A small private plane with four people on board has crashed over the Baltic Sea, off the Latvian coast, according to a report by Swedish newspaper Dagens Nyheter.
The Austrian-owned private plane was due to land in Cologne, Germany, but continued flying through Swedish airspace towards the Gulf of Riga.
The Cessna 551, which was built in 1979, took off from the southern Spain at 14:57 local time on Sunday. During the flight, the pilot reported a problem related to cabin pressure, according to German daily Bild. Bild also reported that, in addition to the pilot, a man, woman and their daughter were on board the plane.
Air traffic control officers at Cologne airport, where the plane was due to land, attempted to contact the pilot as it passed by, receiving no reply. Instead, German, and then Danish, fighter jets were sent to monitor the plane as it continued on a direct course over the Baltic Sea. However, no one was sighted in the cockpit.
After passing Cologne shortly before 19:00, the small aircraft continued over the German island of Rügen, then flew into Swedish airspace, where it passed south of Gotland (Sweden) and continued towards the Gulf of Riga.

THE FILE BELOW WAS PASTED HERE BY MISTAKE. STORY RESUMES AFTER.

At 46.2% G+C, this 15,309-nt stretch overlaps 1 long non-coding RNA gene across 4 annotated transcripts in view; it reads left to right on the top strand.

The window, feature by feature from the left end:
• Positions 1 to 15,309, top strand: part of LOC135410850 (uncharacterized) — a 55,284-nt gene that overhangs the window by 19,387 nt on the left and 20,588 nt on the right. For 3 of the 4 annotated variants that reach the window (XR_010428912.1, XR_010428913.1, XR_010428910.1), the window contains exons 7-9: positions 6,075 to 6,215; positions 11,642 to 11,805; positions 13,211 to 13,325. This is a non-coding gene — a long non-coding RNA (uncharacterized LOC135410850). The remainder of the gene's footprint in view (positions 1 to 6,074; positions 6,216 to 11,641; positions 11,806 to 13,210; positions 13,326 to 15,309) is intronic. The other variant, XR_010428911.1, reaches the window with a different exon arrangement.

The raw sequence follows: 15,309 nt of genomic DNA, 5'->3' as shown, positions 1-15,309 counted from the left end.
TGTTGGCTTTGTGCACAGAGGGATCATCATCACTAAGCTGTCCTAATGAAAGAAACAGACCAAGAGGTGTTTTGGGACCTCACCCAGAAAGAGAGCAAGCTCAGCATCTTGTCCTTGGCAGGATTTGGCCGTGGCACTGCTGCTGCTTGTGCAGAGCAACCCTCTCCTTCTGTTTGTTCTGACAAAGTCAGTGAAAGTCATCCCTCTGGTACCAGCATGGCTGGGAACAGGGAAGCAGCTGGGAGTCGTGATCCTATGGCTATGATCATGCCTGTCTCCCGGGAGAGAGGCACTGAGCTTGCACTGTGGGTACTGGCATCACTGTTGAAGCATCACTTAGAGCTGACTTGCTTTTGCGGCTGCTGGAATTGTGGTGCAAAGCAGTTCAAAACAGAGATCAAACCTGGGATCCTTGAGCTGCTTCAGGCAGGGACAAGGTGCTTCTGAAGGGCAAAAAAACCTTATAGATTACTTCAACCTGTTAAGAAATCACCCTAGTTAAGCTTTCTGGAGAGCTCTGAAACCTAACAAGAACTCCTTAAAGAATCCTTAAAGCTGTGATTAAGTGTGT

At 19.35 Austrian time (20.35 Estonian time - ed.) the aircraft began to lose altitude and speed, with the Sea and Air Rescue Center (JRCC) reporting that it had disappeared from the radar shortly before 20:00 (21:00 Estonian time).
A Swedish rescue helicopter subsequently discovered the plane's wreckage four miles northwest of Venstpils, Latvia, assessing that there were likely to be no survivors.
Both the Swedish and Latvian armed forces are involved in the operation, but preferred not to comment at this early stage of proceedings.
According to a report in the Latvian edition of Delfi, a spokesperson for the Lithuanian Air Force told Reuters that a Lithuanian helicopter had also been sent to the crash site as part of a search and rescue operation at Latvia's request.
Latvian navy vessels and the Stena Line ferry, which was traveling from Ventspils to the Swedish port of Norvik, were also on the way to the crash site, Reuters reported.
Editor: Michael Cole